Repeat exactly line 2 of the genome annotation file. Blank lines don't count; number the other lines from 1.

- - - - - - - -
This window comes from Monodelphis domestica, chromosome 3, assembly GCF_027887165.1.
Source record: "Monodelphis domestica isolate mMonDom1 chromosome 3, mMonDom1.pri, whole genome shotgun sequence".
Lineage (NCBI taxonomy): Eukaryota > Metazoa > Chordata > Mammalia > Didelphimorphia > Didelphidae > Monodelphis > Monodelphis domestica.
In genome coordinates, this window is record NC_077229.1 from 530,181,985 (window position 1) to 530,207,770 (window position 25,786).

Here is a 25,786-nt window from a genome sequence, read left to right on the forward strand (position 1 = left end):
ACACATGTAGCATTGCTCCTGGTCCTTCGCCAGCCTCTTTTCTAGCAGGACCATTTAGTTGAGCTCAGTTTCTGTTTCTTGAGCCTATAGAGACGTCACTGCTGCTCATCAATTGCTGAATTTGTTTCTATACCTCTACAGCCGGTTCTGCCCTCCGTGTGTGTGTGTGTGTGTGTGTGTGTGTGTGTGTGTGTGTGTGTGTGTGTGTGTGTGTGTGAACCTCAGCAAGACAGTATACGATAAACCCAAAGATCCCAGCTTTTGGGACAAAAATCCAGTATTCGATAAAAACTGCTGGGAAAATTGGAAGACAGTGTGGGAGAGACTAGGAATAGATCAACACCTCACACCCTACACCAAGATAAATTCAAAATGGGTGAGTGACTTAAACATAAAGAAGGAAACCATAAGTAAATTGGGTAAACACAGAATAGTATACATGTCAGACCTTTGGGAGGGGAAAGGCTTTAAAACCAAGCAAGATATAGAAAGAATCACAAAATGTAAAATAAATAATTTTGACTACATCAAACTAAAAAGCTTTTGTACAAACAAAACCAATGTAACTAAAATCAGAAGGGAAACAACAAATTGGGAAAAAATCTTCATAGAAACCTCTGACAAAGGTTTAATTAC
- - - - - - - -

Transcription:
Source record: "Monodelphis domestica isolate mMonDom1 chromosome 3, mMonDom1.pri, whole genome shotgun sequence".